mercredi, février 14, 2007

Eat this heart out

The majority of my Valentine's Day was spent at work; several tasks and scheduled appointments gathered together on Wednesday to create a tightly-packed sequence of stuff to keep me busy. Although it was mostly fine, the last thing I did that day involved a video-conference for a dissertation defence, where the Internet-based video-conference technology wouldn't connect to the other device in Chicago. The connection was finally made (for reasons that were not entirely clear), but not before a fair bit of drama.

The evening, however, was looking up. I was going over to a colleague's place for dinner, and I was bringing the anticuchos de corazón that I had been marinating since last night. Also, my colleague had bought a whole wild seabass, so we were going to make ceviche as well. I brought over the fixings for the ceviche to make at her place; when you're using fish with such tender and good-quality flesh, you don't really need to marinate it for any amount of time. It's more like tangy sushi.

The night itself was very pleasant, much great conversation, much delicious food (including mine, thank you very much) and a slightly hectic run to the métro to catch the last train. Rather than give details, here's my recipe for the ceviche and the anticuchos:

Ceviche de Corvina (White Sea Bass)


  • 15-30 limes (for 1-2 filets)
  • 2 bitter oranges (if unavailable, an underripe orange will work)
  • 2 red onions, medium, sliced into thin half-rounds.
  • 2 medium-sized hot peppers, finely diced (A mixture of red and green make it pretty). This is normally an ají limo or amarillo in Peru, but whatever's fresh and spicy
  • 1 tbsp of ginger, crushed, grated or finely diced
  • 2-3 cloves of garlic, finely diced
  • A handful of cilantro, chopped finely


  1. Cut the fish into 2cm cubes and soak in a bath of salted cold water while you prepare the rest of the mixture.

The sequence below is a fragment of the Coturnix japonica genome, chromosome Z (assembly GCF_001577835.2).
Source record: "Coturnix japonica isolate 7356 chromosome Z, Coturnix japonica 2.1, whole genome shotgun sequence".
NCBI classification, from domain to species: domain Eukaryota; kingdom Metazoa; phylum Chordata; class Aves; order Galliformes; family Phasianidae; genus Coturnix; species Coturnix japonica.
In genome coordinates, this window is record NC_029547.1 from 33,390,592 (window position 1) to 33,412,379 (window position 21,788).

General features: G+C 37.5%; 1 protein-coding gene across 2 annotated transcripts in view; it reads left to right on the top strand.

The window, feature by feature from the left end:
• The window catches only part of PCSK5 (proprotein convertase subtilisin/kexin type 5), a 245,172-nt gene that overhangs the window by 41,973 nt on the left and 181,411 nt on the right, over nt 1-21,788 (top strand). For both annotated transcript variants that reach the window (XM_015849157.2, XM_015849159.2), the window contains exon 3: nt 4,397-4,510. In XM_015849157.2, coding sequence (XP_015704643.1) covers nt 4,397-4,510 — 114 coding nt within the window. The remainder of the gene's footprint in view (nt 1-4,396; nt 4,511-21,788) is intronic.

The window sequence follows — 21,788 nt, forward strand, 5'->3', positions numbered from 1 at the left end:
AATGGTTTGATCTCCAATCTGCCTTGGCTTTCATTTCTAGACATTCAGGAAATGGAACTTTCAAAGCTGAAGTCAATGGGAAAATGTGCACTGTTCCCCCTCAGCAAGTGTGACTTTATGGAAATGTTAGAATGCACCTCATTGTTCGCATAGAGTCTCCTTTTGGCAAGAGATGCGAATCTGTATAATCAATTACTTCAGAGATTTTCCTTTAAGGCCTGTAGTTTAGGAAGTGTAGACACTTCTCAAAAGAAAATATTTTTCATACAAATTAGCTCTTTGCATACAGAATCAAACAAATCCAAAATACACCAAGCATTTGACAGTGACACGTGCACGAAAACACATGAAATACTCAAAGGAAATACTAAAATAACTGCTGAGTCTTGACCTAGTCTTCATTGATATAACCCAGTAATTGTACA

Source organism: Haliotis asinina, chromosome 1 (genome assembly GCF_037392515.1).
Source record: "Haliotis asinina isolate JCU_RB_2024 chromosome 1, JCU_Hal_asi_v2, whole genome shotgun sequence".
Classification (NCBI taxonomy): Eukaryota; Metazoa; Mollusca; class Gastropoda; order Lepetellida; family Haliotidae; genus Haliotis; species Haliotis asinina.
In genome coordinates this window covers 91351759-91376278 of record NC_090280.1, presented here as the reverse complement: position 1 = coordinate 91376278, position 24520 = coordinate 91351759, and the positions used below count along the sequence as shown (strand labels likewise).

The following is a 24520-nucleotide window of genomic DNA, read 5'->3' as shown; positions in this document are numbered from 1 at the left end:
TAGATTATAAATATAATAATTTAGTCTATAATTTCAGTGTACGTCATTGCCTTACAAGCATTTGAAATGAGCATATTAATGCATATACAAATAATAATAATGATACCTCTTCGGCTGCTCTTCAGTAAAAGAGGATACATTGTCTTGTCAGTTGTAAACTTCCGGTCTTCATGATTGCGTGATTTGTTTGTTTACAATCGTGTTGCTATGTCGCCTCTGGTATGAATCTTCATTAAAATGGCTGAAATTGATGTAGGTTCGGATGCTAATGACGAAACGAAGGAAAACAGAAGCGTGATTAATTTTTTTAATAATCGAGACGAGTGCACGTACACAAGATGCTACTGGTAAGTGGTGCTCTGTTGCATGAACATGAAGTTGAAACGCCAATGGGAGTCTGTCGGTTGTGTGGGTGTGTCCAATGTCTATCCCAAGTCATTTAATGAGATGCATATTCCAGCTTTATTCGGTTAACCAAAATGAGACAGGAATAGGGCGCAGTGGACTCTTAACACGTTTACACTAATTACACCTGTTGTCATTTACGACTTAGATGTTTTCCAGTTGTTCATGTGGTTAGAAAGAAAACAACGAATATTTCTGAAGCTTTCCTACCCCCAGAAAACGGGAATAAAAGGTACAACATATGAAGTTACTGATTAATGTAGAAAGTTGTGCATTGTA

2. Juice the limes and oranges, taking care not to over-squeeze the limes (that makes for bitter juice). Place in a large nonreactive (non-metal) bowl.
  3. Add onions, hot peppers, ginger, garlic and cilantro. Mix and salt to taste.
  4. Drain and pat dry the fish, add enough of the citrus mixture to cover the fish and mix.
  5. If the fish is fresh and tender (like corvina), wait a few minutes and then serve. If it's tough (like shark or octopus) marinate overnight. Soft fish will actually get firmer over time (as if it were cooked), while tough fish will tenderize over time.
  6. As an alternative preparation, you can slice the fish paper-thin, rather than in cubes. This creates something like tiraditos, which is the Peruvian equivalent of sashimi. However, your fish needs to be really fresh for the thin slices to work.

Anticuchos de corazón (tangy beef heart shish kabobs)


  • 1 beef heart (usually 1 - 2 Kg)
  • 2-4 cups of red wine vinegar (enough to cover)
  • 1/4-1/2 cup of cumin (to taste)
  • 1/4 cup of vegetable oil
  • 1 whole head of garlic (that's right), crushed or finely chopped
  • 1 tbsp. of ají amarillo molido. If you don't have it, substitute a hungarian paprika.
  • 1 tablespoon of achiote (annatto). Not crucial to flavor, but adds the right color.
  • Salt & pepper to taste


  1. Cut the heart in half to expose the cavities and wash thoroughly, getting any clotted blood out.
  2. Trim fat and veins on the exterior, taking care to remove any hardened vessels that sometimes run along the outside.
  3. On the interior, trim away the tendons that criss-cross the cavities.
  4. Start making 1"-wide slices. To remove any remaining fat, fascia (membrane) or connective tissue, press the slice firmly against the cutting board (trimming-side down) and run the knife parallel to the board, about 1-2 mm away. This should remove a thin slice and leave the rest of the meat.
  5. Cut into 1" cubes. The cubes should consist of firm, dark red fatless meat.
  6. Toss in a nonreactive container (I like 1-gallon Ziploc freezer bags) and add all the other ingredients. Squeeze out as much air as possible and put in fridge overnight.
  7. 30 minutes before serving, place the cubes of meat on skewers and grill over a medium-high flame. Traditionally, you make another basting mixture out of oil and cumin and some other stuff, but I find it's just as easy to baste with the juices from the marinade. Watch out for the vinegar fumes, though!
  8. If you don't have a grill, you can also broil in the oven. Failing that, you can sear them in a lightly-greased pan and use the marinade to de-glaze.

As a reward for those of you who read all the way to the end of my posts, here's a link to an amusing anti-valentines cards website.

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